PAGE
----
(Updated 9:45 p.m.) Republican gubernatorial candidate Tom Foley said behind jobs and the economy, Connecticut’s education system will be his next top priority.

“I hope I become known not only as the jobs governor in Connecticut, but as the education governor.” Foley said outside the Achievement First Hartford Academy Wednesday morning.

As part of his plan Foley said he would be taking a market based approach to education. His philosophy is that money should go to the schools that are performing and resources should be diverted from the schools that are underperforming.

“School choice combined with money following the child will result in funding going to schools that are performing well and away from schools that are failing, an essential ‘market’ element of improving schools statewide,“ Foley’s policy paper on the subject states.

“The problem we have right now is that our money gets directed to too many schools that are failing,” Foley said. “I would get money going to schools that are succeeding.”

The first thing he would do to improve Connecticut’s educational landscape is provide leadership and create a sense of urgency for improving K-12 schools across the state.

“I will appoint more reform minded and policy-focused members to the board of education,” Foley said.

In addition, he would promote excellent teachers and principals by requiring regular assessments of teacher and principal effectiveness to determine how much they are paid and if they are promoted. A move which is certain to anger teachers unions. Foley said he hasn’t had a conversation with the state’s two teachers unions, but welcomes one and understand there would probably be some reluctance to support his plan.

However, “I also believe teachers fundamentally go into teaching because they’re concerned about the interest of our children and making sure our children receive a good education,” Foley said. “If we have a policy that makes sense and we have aspects of that policy that clearly will benefit children, I suspect teachers and their representatives to support this policy.”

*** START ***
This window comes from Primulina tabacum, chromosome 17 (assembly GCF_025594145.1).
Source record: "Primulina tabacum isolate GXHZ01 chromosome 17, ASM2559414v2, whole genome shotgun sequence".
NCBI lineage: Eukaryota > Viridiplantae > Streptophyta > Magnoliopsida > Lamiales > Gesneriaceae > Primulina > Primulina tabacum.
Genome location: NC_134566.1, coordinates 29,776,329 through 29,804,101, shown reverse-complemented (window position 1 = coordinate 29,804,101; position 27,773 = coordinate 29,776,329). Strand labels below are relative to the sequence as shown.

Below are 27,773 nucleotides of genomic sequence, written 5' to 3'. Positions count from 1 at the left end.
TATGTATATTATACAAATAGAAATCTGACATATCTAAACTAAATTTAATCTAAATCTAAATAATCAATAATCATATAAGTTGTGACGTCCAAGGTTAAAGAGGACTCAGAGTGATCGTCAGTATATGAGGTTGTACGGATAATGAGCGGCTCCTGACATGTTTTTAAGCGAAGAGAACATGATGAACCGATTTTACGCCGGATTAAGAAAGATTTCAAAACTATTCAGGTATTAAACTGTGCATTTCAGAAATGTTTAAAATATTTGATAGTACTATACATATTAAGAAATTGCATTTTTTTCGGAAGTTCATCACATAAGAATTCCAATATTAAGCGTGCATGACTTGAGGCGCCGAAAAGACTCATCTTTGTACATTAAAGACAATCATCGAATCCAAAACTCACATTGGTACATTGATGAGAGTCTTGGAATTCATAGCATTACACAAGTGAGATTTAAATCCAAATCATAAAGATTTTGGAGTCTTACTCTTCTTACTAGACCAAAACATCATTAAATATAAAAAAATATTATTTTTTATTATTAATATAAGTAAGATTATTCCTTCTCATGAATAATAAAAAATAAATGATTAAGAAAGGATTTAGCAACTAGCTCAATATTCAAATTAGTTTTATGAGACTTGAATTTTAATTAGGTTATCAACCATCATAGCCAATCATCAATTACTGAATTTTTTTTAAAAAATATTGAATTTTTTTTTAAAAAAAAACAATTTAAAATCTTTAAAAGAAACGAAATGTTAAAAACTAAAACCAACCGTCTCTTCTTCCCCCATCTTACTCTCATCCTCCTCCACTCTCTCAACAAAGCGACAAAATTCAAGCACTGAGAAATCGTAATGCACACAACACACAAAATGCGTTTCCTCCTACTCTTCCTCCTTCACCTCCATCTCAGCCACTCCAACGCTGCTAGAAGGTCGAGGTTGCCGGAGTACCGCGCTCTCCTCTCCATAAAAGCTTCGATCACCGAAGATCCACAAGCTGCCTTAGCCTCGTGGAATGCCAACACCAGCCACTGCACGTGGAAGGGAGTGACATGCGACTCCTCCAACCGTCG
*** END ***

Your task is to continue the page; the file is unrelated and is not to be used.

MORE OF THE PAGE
When asked about his opponent’s plan to offer universal pre-kindergarten statewide, Foley used the opportunity to criticize former Stamford Mayor Dan Malloy’s record.

“Stamford’s neighborhood schools only have about 30 percent of their students at grade level.” Foley said. “So Stamford doesn’t have a very good record.”

Malloy’s campaign vehemently disputed Foley’s numbers by sending over a spreadsheet showing 53 to 67 percent of Stamford’s elementary school students performing at grade level in math in 2009 and 56 to 72 percent performing at grade level in 2010. Reading scores for Stamford were similar and ranged between 48 percent and 70 percent over the same two year period.

In the 2007 and 2008 school year 56.8 percent of fourth grade students in Stamford performed at or above grade level and in 2005 and 2006 it was 58.8 percent of fourth grade students.

Stamford Schools Superintendent Josh Starr said in a phone interview Wednesday that nearly 70 percent of the children in the district are performing at or above grade level. Any statement to contrary “is just a lie,” he said.

Foley also alleged that “Stamford actually has the largest achievement gap of any city in Connecticut.”

Starr said that was just a “bizarre claim” to make. He wondered what comparisons or numbers Foley was using to make that statement. Asked for clarification Foley’s campaign spokeswoman Liz Osborn said he was talking about the difference between 10th grade students who receive free or reduced lunches and the ones that don’t. 

Starr said there are thousands of categories within each of the tests and anyone can create a lie about what’s contained within them.

Malloy, who prides himself in being the “chief policy official” in his campaign, said Foley’s entire plan showed a lack of understanding on the issue.

“To put forward an education ‘plan’ and not address the needs of young children, as well as high school graduates and adults seeking access to higher education, demonstrates a fundamental lack of understanding that education is a lifelong process,” Malloy said.

Malloy unveiled his educational policy — the centerpiece of which was early childhood education — in June.

During the next seven weeks of the campaign, Foley said he will be unveiling one policy position a week. His campaign talked about education in prior settings, but this is the first policy paper he put out on the issue.